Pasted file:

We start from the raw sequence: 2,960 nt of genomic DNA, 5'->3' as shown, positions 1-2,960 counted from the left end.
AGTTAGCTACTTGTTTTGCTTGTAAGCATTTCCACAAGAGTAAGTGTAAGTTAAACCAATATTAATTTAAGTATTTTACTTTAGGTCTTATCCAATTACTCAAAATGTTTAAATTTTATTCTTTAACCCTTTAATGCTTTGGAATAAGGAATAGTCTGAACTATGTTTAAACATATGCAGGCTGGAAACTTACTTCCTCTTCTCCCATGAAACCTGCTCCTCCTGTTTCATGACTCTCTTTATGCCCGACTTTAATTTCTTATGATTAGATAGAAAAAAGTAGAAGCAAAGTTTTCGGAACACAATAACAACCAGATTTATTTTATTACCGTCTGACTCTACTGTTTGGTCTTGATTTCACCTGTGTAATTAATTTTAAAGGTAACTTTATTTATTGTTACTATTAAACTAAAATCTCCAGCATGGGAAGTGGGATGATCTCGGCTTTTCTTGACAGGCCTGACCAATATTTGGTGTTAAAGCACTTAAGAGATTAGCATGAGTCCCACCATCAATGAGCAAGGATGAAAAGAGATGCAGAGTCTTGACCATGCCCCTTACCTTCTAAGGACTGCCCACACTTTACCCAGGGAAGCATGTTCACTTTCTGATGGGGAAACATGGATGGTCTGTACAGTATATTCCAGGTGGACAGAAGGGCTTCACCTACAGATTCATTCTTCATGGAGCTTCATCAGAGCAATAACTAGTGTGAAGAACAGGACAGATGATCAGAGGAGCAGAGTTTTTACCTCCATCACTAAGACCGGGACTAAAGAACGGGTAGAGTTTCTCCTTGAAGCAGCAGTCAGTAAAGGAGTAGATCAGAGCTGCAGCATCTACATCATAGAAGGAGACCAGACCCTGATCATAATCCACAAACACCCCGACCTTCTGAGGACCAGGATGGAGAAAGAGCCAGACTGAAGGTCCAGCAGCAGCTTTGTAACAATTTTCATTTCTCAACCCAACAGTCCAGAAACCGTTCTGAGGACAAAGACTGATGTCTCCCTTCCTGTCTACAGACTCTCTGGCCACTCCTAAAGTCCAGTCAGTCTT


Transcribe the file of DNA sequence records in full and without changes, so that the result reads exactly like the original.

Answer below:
We start from the raw sequence: 2,960 nt of genomic DNA, 5'->3' as shown, positions 1-2,960 counted from the left end.
AGTTAGCTACTTGTTTTGCTTGTAAGCATTTCCACAAGAGTAAGTGTAAGTTAAACCAATATTAATTTAAGTATTTTACTTTAGGTCTTATCCAATTACTCAAAATGTTTAAATTTTATTCTTTAACCCTTTAATGCTTTGGAATAAGGAATAGTCTGAACTATGTTTAAACATATGCAGGCTGGAAACTTACTTCCTCTTCTCCCATGAAACCTGCTCCTCCTGTTTCATGACTCTCTTTATGCCCGACTTTAATTTCTTATGATTAGATAGAAAAAAGTAGAAGCAAAGTTTTCGGAACACAATAACAACCAGATTTATTTTATTACCGTCTGACTCTACTGTTTGGTCTTGATTTCACCTGTGTAATTAATTTTAAAGGTAACTTTATTTATTGTTACTATTAAACTAAAATCTCCAGCATGGGAAGTGGGATGATCTCGGCTTTTCTTGACAGGCCTGACCAATATTTGGTGTTAAAGCACTTAAGAGATTAGCATGAGTCCCACCATCAATGAGCAAGGATGAAAAGAGATGCAGAGTCTTGACCATGCCCCTTACCTTCTAAGGACTGCCCACACTTTACCCAGGGAAGCATGTTCACTTTCTGATGGGGAAACATGGATGGTCTGTACAGTATATTCCAGGTGGACAGAAGGGCTTCACCTACAGATTCATTCTTCATGGAGCTTCATCAGAGCAATAACTAGTGTGAAGAACAGGACAGATGATCAGAGGAGCAGAGTTTTTACCTCCATCACTAAGACCGGGACTAAAGAACGGGTAGAGTTTCTCCTTGAAGCAGCAGTCAGTAAAGGAGTAGATCAGAGCTGCAGCATCTACATCATAGAAGGAGACCAGACCCTGATCATAATCCACAAACACCCCGACCTTCTGAGGACCAGGATGGAGAAAGAGCCAGACTGAAGGTCCAGCAGCAGCTTTGTAACAATTTTCATTTCTCAACCCAACAGTCCAGAAACCGTTCTGAGGACAAAGACTGATGTCTCCCTTCCTGTCTACAGACTCTCTGGCCACTCCTAAAGTCCAGTCAGTCTT